We all know that the Moor of Venice is supposed to be a hothead, but is he supposed to be this flat-out hot, too? In the title role in Othello at Folger Theatre, gorgeous Owiso Odero — all rippling robes and rippling abs — carries himself like a man more at home on the catwalk than on the battlefield.
This would rarely be a source of complaint, and it’s not a dissuading point here. But it does raise the possibility that villainous Iago doesn’t hate Othello because he’s black, or because of his superior military rank. Maybe he just hates him because he’s beautiful.
May I have some Moor, please? Othello’s Odera and Peakes
(Photo by Carol Pratt)
In fact, it’s an overwhelmingly pretty world on the Folger stage that contains the ugliness Shakespeare set out to convey — all the hatred and envy that motivates Iago to destroy Othello, and all the jealousy and rage Othello has within him to destroy himself. Long capes and massive drapes billow as the story progresses from Othello and Desdemona’s Venetian wedding bed to the exotica of Cyprus, rendered by set designer Tony Cisek as a sea of rugs and cushions and candlelight.
It’s a sensual environment, to be sure, for the suffering that abounds — as if there are no material deprivations that are driving misguided men to make destructive choices. Life’s pretty sweet all around, even for Iago (Ian Merrill Peakes), even if he didn’t get the lieutenant’s job that went to Cassio (Thomas Keegan), and even if wife Emilia (Karen Peakes, also the actor’s spouse) isn’t as young and fair as Othello’s bride, Desdemona (Janie Brookshire).
Iago’s still high in the pecking order, and it’s party time in Cyprus, where Gen. Othello doesn’t even have to bother with the hostile Turks he’s been sent to fight; a storm at sea has taken care of them. Surely Iago could kick back, enjoy a few rounds, chill with a hookah and maybe even a hooker, such as Bianca (Zehra Fazal), the one who often puts a smile on Cassio’s face.
But no. He’s hung up on what he doesn’t have, and there are those rumors that Othello’s bedroom conquests have included Emilia…. Corrosion has already overtaken Iago’s soul, and he’ll have no satisfaction until his human targets are hit hard.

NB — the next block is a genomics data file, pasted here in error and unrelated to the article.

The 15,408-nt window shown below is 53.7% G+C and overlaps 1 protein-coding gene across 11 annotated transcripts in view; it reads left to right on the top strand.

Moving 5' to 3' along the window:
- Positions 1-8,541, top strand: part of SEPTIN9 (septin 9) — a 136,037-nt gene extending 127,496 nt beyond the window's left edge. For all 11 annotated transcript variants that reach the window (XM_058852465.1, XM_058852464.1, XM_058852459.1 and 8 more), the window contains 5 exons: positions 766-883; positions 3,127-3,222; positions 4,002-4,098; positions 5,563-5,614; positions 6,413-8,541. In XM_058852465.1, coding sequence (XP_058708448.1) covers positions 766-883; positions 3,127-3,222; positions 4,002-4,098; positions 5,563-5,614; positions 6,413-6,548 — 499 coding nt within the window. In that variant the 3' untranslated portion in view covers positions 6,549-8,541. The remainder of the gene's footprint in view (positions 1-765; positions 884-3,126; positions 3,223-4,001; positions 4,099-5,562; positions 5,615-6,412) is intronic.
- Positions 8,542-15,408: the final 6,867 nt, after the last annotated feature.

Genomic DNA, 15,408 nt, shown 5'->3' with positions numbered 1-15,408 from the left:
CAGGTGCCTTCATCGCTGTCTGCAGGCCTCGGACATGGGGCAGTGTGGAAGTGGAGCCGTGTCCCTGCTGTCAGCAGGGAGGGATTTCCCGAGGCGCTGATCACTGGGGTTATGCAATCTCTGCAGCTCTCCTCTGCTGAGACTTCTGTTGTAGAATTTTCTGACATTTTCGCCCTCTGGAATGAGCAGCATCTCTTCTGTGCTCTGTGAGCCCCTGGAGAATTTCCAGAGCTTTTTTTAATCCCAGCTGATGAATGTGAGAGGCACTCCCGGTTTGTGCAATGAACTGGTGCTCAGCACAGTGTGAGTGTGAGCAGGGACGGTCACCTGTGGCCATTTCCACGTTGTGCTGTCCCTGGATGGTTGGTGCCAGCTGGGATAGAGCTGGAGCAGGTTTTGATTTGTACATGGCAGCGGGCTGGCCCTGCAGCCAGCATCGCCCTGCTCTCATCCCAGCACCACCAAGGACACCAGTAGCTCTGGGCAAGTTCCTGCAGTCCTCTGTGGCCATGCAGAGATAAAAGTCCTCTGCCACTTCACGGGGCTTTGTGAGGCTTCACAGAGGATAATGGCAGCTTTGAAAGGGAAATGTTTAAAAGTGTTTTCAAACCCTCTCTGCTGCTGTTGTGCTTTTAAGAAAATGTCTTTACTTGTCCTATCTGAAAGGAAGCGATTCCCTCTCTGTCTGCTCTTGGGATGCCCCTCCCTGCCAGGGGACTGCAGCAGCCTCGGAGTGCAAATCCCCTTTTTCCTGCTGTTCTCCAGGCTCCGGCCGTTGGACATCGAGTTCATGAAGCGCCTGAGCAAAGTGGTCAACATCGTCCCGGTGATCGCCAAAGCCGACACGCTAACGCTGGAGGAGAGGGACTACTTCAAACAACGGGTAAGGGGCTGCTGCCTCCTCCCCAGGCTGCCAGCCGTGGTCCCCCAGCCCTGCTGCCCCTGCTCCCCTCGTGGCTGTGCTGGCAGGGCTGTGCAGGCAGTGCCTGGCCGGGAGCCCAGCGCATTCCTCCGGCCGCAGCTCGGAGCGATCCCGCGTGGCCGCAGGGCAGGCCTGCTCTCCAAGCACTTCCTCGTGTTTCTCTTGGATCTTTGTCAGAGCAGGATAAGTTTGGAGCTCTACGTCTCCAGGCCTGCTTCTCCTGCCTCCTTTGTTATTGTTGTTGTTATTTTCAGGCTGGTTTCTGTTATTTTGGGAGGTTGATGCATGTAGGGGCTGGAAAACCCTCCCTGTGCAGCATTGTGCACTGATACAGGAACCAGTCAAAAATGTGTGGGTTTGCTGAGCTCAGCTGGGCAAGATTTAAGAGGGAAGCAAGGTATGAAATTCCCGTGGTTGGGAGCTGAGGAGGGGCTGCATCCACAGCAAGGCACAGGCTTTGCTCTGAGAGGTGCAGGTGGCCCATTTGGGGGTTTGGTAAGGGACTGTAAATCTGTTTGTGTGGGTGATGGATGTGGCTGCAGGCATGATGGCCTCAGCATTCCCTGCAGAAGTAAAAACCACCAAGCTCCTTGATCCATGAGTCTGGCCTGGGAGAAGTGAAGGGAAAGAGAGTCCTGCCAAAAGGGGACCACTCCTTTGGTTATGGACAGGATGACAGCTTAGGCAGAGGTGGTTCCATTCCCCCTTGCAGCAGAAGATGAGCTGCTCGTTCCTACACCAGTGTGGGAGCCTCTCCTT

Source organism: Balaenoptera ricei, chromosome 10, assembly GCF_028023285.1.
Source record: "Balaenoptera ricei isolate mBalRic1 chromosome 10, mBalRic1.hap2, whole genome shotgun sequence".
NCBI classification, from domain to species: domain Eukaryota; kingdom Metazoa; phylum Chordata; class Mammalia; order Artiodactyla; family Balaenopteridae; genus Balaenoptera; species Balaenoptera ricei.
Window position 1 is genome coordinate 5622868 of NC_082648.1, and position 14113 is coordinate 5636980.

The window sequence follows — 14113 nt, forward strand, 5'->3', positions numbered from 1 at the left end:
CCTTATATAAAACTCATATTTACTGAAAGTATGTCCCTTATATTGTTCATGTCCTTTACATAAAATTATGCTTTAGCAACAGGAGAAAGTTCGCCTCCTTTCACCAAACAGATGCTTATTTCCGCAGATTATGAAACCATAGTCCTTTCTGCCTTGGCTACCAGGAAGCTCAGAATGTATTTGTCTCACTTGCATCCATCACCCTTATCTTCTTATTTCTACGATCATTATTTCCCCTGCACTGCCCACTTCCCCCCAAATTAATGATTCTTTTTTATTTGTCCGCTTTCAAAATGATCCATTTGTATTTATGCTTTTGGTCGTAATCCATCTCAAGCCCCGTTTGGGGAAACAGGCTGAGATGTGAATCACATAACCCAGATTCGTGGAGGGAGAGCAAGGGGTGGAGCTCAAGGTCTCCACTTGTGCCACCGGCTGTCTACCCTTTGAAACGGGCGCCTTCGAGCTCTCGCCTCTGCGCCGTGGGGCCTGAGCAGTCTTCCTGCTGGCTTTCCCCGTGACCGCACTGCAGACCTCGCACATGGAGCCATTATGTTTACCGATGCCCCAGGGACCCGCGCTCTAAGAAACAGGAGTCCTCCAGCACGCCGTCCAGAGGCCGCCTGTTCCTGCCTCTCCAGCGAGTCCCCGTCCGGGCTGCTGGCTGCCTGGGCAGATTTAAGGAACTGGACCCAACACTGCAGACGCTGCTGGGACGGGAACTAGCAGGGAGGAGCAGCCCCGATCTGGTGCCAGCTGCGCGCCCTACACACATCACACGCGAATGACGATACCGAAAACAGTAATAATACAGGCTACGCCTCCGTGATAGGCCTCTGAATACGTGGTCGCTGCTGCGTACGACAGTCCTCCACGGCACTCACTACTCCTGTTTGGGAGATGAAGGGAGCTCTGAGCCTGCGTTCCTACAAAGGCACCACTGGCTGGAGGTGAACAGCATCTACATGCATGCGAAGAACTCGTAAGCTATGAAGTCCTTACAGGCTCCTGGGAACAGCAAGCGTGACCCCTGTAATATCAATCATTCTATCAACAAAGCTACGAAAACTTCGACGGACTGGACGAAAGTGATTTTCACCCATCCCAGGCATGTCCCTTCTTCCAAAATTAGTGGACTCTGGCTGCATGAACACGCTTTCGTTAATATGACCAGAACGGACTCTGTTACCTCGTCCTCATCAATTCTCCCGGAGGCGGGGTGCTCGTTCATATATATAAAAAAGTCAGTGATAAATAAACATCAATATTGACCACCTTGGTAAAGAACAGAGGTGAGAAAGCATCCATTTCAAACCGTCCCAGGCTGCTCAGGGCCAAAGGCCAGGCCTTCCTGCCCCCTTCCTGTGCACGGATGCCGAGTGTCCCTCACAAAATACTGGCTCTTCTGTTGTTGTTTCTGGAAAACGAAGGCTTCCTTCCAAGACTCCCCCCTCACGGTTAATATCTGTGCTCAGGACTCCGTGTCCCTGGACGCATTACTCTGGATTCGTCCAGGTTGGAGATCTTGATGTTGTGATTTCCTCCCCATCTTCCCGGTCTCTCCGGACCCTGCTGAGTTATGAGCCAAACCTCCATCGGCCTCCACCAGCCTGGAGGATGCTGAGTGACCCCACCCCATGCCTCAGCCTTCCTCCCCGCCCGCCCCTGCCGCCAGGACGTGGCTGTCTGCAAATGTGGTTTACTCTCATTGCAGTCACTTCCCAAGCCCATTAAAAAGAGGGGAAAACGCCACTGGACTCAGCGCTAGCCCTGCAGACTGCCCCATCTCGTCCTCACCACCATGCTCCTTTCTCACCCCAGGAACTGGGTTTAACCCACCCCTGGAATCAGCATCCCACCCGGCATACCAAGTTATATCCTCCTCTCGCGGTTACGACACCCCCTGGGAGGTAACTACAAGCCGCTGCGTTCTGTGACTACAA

Under the direction of Robert Richmond, Ian Peakes makes Iago quite the charming sociopath much of the time — rugged and scruffy and gleefully aware of how easily those around him can be manipulated with diversions as simple as Desdemona’s handkerchief, which he plants in Cassio’s possession to bolster the suggestion of an affair. Iago has already gotten Cassio demoted by this point and taken over his job, and it doesn’t help matters that Iago has convinced Cassio to enlist Desdemona to advocate on his behalf with Othello, who grows increasingly enraged by her entreaties.
And so poor Desdemona — as radiantly pure, beautiful and blonde as ever in Brookshire’s portrayal — slides down the slippery slope that slimy Iago sets up. She’s blindly devoted to Othello, unable to see that anyone could be plotting against her. But everyone’s equally vision-impaired: Keegan’s Cassio, so virile and handsome (almost ludicrously so, with gelled-looking hair that appears more formidable than his chain-mesh bodysuit); Karen Peakes’s Emilia, so put-upon by Iago yet so unsuspecting until far too late; Louis Butelli’s Roderigo, a devotee of Desdemona’s used as a pawn by Iago and presented as an emasculated fool in baggy tights and a floppy codpiece (a perhaps too literal gesture by costume designer William Ivey Long).
Then there’s Othello himself: the man who can command a Venetian army but has so little control over his own heart. And so little ability to question the domestic reality that’s misrepresented to him by Iago. When he makes the climactic, murderous move against Desdemona, Odero’s Othello isn’t giving us a confident show of brute force; he’s a broken-down man who looked for beauty in the world, claimed it, and lost it by his own frailty as much as by the conniving of an enemy in plain sight.